My verdict: I followed the advice to mix two parts bicarb with one part water to make a paste and worked the solution into the stain, starting with a fairly dark ring mark. It was ineffective on this stain.
However, I then tried the method on a white water stain on my oak butchers block — and, hey presto, the stain disappeared completely!
3. Can mayonnaise remove water rings?
I love mayonnaise when mixed with prawns, but to remove stains...really? I had always thought of mayo as being something that caused stains rather than removed them.
The theory behind this one is that the oil in the mayonnaise will displace the moisture in the stain into the paper towel you place on top. Of course this is only going to work on a recent stain as opposed to ingrained old water stains.
The advice is to use a microfibre cloth, which you can easily buy from Amazon, to work the mayonnaise into the stain before letting it sit, for a few hours, covered with a paper towel. After this time you can clean the mayo off and polish the wood.
My verdict: I have mixed opinions on this method. On the one hand, it worked surprisingly well in removing the white water stain on my pine dresser. That said, I was, rather predictably, left with a grease mark. I I whipped out a mild abrasive cleaner, worked it over the grease and left it to dry.
The grease and the white stain are gone and even the darker, older water ring that was next to it has faded.
4. Can you use toothpaste to remove water stains from wood?
Another frequently-recommended stain removal household staple, toothpaste can , allegedly, be used for all kinds of things, from teenage spots to wiping crayon off walls. But would it work on water stains on wood?
The verdict: Unfortunately I saw no improvement in either white stains or dark stains, although experts do recommend trying mixing the toothpaste with bicarbonate of soda for a stronger mix which I didn't try.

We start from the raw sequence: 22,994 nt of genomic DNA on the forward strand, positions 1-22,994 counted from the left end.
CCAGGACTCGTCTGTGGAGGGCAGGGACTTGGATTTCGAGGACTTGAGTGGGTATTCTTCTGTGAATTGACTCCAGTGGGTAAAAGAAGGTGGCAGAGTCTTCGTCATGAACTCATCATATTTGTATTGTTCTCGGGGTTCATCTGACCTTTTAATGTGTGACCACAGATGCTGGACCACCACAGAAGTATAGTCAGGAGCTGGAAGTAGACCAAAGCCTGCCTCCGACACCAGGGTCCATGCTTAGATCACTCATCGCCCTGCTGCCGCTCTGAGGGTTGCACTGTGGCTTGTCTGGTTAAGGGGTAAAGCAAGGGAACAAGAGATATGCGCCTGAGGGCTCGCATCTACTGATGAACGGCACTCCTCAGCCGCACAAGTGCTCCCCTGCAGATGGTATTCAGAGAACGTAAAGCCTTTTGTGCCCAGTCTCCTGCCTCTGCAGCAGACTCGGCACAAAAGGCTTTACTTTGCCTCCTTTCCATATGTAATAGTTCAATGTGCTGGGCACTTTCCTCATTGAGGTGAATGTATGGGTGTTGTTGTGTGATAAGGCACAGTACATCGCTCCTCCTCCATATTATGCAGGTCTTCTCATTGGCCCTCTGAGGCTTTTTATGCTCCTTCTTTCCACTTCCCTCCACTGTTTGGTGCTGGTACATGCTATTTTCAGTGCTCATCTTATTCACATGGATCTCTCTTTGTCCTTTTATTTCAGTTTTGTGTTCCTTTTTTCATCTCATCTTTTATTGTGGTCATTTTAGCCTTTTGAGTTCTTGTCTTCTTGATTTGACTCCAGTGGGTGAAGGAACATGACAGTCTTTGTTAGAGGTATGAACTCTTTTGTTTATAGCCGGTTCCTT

5. Does Bar Keepers Friend remove water stains?
Although this isn't a product usually recommended for removing water stains from wood, my parents used to swear by Bar Keeper Friend Stain Remover, available from Amazon, for removing rings and spills from the top of their drinks cabinet — so I thought I'd give it a go.
As close as the blurb on the back of the product gets to hinting it could be useful in removing water it stains is where it states it can be used to clean work surfaces of stains caused by tea, coffee, fruit juice, felt tip etc. It doesn't actually mention water stains. I decided to plough ahead anyway.
The verdict: I started by trying it out on the very dark water stain under the coffee machine. After some scrubbing (the product comes as a powder that needs to be worked into the stain with a wet cloth or sponge), the stain had, much to my surprise, noticeably lightened.
While it is still very much there for all to see, it is so much better than it was and I suspect that subsequent applications could pretty much eliminate it. Of course I will be giving the area a good oil afterwards — I really like Furniture Clinic Danish Oil for Wood, available with 15% off in the Amazon Prime Day deal for just £8.46